A hopefully reasonable, literate and charitable place for Catholic musicians and others involved in the Church's liturgical practices to exchange and share personal perspectives of liturgical philosophy, law, and performance. And the occasional left turn might pop up in the headlights.
Sunday, December 08, 2013
The pilgrimage of my soul and self, and music's influence.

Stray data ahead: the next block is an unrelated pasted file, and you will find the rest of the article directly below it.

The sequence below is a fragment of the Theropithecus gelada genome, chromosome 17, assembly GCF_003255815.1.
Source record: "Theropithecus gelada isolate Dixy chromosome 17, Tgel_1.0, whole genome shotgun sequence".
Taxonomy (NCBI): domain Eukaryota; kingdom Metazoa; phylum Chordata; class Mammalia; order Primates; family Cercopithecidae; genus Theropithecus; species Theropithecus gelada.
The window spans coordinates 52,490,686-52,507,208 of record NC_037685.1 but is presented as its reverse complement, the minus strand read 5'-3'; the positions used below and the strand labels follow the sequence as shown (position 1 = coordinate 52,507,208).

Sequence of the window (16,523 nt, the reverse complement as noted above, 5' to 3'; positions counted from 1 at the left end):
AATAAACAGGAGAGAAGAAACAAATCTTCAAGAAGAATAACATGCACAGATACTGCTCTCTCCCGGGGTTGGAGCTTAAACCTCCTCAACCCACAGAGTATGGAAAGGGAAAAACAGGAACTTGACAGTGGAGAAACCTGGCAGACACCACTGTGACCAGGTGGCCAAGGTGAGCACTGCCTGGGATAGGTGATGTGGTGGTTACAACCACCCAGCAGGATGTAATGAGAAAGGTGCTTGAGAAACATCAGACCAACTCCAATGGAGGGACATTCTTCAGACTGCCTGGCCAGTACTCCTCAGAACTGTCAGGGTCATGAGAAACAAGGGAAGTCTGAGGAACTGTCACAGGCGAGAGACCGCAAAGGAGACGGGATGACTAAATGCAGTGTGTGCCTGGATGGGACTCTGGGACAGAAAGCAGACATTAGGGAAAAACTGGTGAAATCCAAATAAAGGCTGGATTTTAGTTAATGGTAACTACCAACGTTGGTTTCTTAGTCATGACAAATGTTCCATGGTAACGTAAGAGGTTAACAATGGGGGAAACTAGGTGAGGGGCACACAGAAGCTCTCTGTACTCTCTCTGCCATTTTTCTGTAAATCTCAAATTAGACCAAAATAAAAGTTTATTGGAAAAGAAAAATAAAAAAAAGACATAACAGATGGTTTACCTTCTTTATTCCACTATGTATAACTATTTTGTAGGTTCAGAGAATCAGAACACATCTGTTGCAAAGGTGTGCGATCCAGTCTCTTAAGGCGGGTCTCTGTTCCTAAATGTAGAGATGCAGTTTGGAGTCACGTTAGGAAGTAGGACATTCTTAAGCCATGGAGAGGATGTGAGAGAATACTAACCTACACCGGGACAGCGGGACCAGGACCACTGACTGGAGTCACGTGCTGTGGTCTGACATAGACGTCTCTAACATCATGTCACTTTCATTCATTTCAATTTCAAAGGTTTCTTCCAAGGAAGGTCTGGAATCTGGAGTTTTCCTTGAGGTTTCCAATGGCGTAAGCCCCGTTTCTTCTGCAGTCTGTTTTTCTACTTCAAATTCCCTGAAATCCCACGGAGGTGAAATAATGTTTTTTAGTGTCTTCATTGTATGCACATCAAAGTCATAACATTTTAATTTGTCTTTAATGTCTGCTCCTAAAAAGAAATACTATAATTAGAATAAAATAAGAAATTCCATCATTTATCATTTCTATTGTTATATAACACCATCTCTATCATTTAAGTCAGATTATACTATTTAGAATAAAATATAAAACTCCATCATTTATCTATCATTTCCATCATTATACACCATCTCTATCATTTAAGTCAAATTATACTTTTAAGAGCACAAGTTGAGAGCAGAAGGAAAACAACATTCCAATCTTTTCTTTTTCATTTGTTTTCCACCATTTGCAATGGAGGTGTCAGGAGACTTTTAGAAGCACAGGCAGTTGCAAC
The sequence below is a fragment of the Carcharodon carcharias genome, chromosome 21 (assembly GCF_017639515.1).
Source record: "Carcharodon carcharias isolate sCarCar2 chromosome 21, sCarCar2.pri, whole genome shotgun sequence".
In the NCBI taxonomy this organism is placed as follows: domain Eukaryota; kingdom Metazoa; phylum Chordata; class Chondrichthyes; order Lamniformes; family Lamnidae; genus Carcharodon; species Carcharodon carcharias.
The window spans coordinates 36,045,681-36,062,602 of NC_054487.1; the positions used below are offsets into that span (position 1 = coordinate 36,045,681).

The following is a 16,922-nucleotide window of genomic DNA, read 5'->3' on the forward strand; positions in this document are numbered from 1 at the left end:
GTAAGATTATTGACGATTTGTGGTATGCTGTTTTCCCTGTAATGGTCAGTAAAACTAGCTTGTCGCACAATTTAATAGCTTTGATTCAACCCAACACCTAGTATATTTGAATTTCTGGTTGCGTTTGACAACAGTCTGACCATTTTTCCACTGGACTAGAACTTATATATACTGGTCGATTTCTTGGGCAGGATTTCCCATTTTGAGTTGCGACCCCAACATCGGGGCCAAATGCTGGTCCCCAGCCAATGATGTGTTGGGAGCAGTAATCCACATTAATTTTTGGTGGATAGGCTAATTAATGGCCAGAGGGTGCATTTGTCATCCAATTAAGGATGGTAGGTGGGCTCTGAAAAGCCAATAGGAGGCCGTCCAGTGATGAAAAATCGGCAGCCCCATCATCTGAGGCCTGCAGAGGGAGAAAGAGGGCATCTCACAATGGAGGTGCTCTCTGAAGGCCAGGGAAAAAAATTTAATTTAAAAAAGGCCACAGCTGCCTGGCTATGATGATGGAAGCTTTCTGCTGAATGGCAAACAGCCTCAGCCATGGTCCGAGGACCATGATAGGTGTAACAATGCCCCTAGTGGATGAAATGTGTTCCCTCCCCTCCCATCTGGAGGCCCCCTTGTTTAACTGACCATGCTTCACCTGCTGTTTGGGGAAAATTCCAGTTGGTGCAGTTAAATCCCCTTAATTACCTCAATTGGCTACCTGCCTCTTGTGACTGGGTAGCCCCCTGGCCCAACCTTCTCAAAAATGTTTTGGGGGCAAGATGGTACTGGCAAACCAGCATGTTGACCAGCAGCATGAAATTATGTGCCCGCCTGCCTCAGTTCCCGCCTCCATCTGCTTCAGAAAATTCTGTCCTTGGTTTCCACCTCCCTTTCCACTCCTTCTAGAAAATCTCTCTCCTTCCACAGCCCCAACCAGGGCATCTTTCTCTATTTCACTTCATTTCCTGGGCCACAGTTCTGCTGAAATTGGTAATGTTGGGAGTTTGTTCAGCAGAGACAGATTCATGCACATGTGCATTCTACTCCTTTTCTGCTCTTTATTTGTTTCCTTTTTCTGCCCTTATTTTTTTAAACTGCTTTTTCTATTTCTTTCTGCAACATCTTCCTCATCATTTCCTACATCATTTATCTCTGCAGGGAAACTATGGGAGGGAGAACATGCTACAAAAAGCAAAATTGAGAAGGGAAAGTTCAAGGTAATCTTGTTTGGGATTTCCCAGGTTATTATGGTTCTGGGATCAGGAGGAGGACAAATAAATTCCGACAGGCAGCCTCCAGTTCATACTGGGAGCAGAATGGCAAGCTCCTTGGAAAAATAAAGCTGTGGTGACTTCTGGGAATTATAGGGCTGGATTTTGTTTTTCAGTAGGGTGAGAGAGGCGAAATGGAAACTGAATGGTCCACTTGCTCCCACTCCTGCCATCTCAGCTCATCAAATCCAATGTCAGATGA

Who am I, really, some of you may be curious to know? I’ll tell you what I remember and know as far as I can keep this autobiography moving towards the moment I can type no more. I was born to two misfit souls. Both of them beleaguered by pressures and expectations neither seemed to know how to cope with or fulfill. My dad was part of a huge clan of nuclear and expansive relatives in Cumberland County, North Carolina. Mom was one of only two children from sturdy and rock solid parents from Pennsylvania. But both were black-sheep to their parents via their status compared to their siblings. Dad was a sharp-minded son of a railroad official who, like me apparently, learned to diffuse daily crises with a keen humor and clownish camouflage. Mom was a truly beautiful woman who’d be celebrated as an Elle, or “real woman” size paragons of beauty nowadays. But back in her teen and crucial years, her exuberance for life was always mitigated by the societal norm that woman’s figures had to be somewhat smaller than Bacall’s and not as drastic as Vivian Leigh’s. They were both rebels in a country that still had tangible memories of the Civil War and its outcome and effect. I didn’t know until a few years ago that both of them literally rebelled against their parental and society’s dictums and strictures to extreme and profound levels. My dad, having enlisted in the Navy near the beginning of WWII, was a survivor of an USS Indianapolis-like torpedo sinking in the Pacific. He couldn’t swim, but abandoned ship and somehow “ran upon the water” to a lifeboat, or inflatable raft’s safety. As has been depicted so many times in film, he dealt with the loss of comrades and likely friends to sharks, dehydration or despair for a number of days before rescue vessels arrived. It changed him in ways I could never have known. But his older brother, a commander of a diesel sub not two miles away from the whole episode of the sinking ship, finally managed to confirm my father’s survival, sought him out when they both were ashore (probably in Australia) and nurtured him through the trauma and convinced him to relent and stay with the Navy but in submarine duty. His brother, scion of the family siblings, persuaded another southerner from Arkansas, later to become my uncle by marriage, to be my dad’s mentor on his vessel sub, the USS Flying Fish. They finished the war’s campaigns without any huge catastrophic instances by comparison to the sinking of my dad’s first vessel. To wrap up this first installment, as fate had it my uncle met my mother’s older, favored sister in dry-dock in Oakland/SF. My mom, who I was reliably told would sneak out of her bedroom window here in Visalia in the dead of night, catch the train in Hanford and go up to the Bay Area to fraternize with those swabbies on shore leave. Perhaps, as I’d like to think, she coordinated these clandestine adventures with my aunt, though my loving grandparents never relayed such stories to us kids. My aunt met, fell in love and married the Chief Petty Officer William R. Smith from Arkansas, and his protégé, my dad, met and married my aunt’s “black sheep” sister, Mom, shortly thereafter here in Visalia. They celebrated their marriage at the corner brick home at Oak and Johnson Street, then the home of my maternal great-grandparents. That house still stands to this day, though now a commercial building. Film and snapshots recorded the party afterwards. How my grandfather, a school board and college board member and relative “somebody” in the then small town of 10,000 souls in Visalia in the late forties internally reacted to both daughters marrying obvious hard-living but charmingly clever young southern rapscallions, I’ll never know. But my maternal grandfather, my namesake, was a submariner in WWI in the Atlantic. I’m sure that experience softened whatever reservations he might have had as his daughters became Naval, submariner wives. Next installment: early memories of Visalia and the Korean War effect.